In the movie “American Beauty” we are compelled to look closer. As the movie progresses, we learn that what appears on the outside to be a normal, happy, well functioning family is crumbling on the inside. What is so remarkable about this movie is how exquisitely it communicates the complexities that lie beneath the surface of one's inner world. Shame, pain, confusion, hope, fear are just some of the hidden, visceral feelings we experience and react to. The movie reflects an extreme contrast between outside and inside.
In real life, the distinction between yours and others’ inner and outer worlds can be far more subtle and less extreme. However, reminding yourself that everyone has their own “look closer”, just like you do, can help you feel less alone with what you perceive as your painfully flawed self.
Often when you’re feeling bad about yourself, you may view the lives of others as so much better than yours by comparison. You perceive other people’s lives, personalities and situations as positive and relatively unchallenged, and imagine that they have fluid, effortless relationships. You use this idealized perception of others’ lives to magnify or highlight your own shortcomings, pain, insecurities, and challenges.
Why do we do this to ourselves? As I’ve written and as many psychologists believe, everything we do no matter how dysfunctional it may seem, is meant in to be self-preserving. But how is magnifying your self-loathing meant to be self-preserving? In fact, the experience of feeling bad about yourself may feel comfortable to you because it’s familiar; it’s something you can control amidst a chaotic and often unpredictable world. However, feeling bad about yourself is also isolating. Magnifying your feelings of self-loathing may make you feel safer and more protected against the uncertainties and challenges of presenting yourself openly to the world, but idealizing others’ lives comes at the expense of your own.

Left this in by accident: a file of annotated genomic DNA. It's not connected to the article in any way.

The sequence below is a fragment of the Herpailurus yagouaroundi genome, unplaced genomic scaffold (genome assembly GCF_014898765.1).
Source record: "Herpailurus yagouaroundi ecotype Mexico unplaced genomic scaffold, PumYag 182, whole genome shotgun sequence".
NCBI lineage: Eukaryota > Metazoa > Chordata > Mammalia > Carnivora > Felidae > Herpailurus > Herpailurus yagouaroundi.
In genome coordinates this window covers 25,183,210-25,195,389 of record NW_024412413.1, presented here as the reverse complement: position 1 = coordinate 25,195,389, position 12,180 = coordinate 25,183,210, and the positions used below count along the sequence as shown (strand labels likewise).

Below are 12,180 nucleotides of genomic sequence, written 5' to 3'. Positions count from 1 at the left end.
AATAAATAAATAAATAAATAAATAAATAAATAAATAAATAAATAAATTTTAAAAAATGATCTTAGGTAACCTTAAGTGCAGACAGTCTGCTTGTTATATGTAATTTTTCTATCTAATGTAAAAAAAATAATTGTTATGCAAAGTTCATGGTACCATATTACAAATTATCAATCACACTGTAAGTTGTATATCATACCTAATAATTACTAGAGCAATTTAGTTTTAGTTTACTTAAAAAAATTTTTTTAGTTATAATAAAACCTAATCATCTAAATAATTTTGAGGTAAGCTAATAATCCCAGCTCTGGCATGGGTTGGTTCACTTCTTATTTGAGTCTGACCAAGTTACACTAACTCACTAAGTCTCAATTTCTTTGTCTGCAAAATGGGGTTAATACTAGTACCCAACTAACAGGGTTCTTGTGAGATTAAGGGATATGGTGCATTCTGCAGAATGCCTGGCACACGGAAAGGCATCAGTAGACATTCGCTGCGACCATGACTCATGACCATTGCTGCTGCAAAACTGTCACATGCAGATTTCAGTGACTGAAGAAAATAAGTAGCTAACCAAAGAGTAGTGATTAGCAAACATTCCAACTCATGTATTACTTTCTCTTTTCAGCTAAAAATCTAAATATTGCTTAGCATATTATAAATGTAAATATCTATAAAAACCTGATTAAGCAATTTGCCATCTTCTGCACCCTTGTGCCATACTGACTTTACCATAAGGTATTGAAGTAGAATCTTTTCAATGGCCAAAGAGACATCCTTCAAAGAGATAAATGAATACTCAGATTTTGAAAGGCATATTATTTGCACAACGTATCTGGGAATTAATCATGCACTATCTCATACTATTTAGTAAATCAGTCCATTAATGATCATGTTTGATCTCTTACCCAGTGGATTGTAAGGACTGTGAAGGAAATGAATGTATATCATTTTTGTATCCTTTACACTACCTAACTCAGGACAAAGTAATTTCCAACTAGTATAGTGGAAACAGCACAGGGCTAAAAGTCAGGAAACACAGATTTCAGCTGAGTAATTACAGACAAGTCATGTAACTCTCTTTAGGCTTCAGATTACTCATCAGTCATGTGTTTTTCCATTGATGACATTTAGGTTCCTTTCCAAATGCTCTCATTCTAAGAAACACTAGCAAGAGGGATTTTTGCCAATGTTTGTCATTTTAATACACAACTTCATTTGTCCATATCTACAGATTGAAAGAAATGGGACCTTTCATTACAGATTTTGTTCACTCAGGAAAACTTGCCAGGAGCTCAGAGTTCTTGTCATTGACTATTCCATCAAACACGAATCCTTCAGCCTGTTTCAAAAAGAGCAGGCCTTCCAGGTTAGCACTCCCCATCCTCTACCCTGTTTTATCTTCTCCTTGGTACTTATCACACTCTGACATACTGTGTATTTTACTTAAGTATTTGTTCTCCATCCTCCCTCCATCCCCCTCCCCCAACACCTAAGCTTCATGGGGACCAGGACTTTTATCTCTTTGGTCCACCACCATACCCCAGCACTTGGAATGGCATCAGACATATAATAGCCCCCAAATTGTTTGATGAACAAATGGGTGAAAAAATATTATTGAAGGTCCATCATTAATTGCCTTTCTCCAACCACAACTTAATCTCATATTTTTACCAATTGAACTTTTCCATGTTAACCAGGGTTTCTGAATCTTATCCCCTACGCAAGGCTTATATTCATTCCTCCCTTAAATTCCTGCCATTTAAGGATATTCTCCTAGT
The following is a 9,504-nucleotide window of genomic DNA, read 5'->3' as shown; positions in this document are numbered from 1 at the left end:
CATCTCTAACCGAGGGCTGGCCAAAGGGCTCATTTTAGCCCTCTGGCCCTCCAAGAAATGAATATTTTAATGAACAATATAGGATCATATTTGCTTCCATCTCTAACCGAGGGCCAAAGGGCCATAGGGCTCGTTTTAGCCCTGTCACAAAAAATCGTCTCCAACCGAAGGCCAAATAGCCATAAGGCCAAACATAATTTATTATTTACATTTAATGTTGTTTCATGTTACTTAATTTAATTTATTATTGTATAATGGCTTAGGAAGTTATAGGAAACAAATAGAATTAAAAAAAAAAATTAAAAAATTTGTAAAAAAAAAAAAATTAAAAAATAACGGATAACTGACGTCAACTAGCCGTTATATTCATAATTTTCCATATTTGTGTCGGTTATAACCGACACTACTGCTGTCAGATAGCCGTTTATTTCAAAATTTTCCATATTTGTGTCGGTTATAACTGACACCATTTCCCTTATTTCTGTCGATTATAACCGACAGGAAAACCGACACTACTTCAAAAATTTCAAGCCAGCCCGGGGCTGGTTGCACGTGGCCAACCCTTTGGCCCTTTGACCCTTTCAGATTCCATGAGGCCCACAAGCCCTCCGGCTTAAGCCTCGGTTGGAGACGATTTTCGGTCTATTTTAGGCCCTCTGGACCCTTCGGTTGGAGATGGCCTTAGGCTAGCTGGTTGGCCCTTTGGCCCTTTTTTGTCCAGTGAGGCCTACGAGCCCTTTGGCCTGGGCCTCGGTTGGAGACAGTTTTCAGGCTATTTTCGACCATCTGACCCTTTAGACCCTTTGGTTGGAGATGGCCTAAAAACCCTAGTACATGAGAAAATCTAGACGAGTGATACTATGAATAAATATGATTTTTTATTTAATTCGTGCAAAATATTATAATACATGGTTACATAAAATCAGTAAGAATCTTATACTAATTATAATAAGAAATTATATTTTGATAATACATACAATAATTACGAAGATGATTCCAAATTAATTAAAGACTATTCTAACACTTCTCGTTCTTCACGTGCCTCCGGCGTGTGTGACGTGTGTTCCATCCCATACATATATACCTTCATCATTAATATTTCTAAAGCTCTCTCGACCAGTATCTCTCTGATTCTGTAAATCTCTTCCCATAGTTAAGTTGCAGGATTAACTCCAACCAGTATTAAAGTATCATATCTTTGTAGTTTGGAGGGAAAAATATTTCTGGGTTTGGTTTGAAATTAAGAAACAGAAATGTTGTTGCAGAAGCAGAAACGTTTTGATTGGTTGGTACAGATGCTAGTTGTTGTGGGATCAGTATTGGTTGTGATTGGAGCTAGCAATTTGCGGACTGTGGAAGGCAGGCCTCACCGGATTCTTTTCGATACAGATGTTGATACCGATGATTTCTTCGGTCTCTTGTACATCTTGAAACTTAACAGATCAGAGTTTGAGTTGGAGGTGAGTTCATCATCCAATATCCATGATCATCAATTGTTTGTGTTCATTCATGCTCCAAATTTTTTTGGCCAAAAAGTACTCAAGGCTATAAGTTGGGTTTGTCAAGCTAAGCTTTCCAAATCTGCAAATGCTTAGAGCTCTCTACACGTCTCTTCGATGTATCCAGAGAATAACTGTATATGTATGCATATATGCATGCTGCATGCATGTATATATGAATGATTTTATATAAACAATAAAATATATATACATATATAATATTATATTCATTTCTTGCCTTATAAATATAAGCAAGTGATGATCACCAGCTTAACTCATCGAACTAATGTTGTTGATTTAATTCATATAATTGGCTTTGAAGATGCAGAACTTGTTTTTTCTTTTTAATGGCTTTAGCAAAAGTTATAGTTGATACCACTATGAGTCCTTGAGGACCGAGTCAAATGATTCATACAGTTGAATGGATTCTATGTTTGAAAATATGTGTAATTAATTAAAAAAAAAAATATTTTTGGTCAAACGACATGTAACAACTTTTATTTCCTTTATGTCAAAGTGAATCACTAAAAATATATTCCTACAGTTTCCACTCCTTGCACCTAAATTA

The more extreme the disconnect between the way you present yourself to the world and the way you feel internally, the more you may view others as having achieved an unrealistic ideal that you could never match. With this distorted belief system in place, you may not be able to access that just like you, everyone has painful personal experiences relative to their own lives and their own histories, that affect how they feel and behave below their surfaces and behind closed doors. This distinction between your imperfectness and everyone else’s perfectness can contribute to your sense of isolation. It's a cycle: the further your external and internal experiences get from each other as you struggle to appear "normal" on the outside, the more you can miss the others’ cues that they are struggling along in their own ways too.
Rather, remember and appreciate that how you view the way others present may not accurately reflect their internal experience. Everybody has a look closer. Comparing what you see as your flawed self with your idealized version of others will keep you feeling isolated, which may feel safer on some levels, but often brings with it great despair and aloneness.
When you are fixated on your shame, mistakes, and regrets, it’s easy to slip into a place where you make assumptions about others’ seemingly effortless lives. The comparison compels you to feel stuck. It pulls for you to increase how isolated and stuck you feel. Instead, recognizing others’ “look closers” can help you move from isolation to feeling better integrated in the world, which in turn can help you feel more connected, confident and present.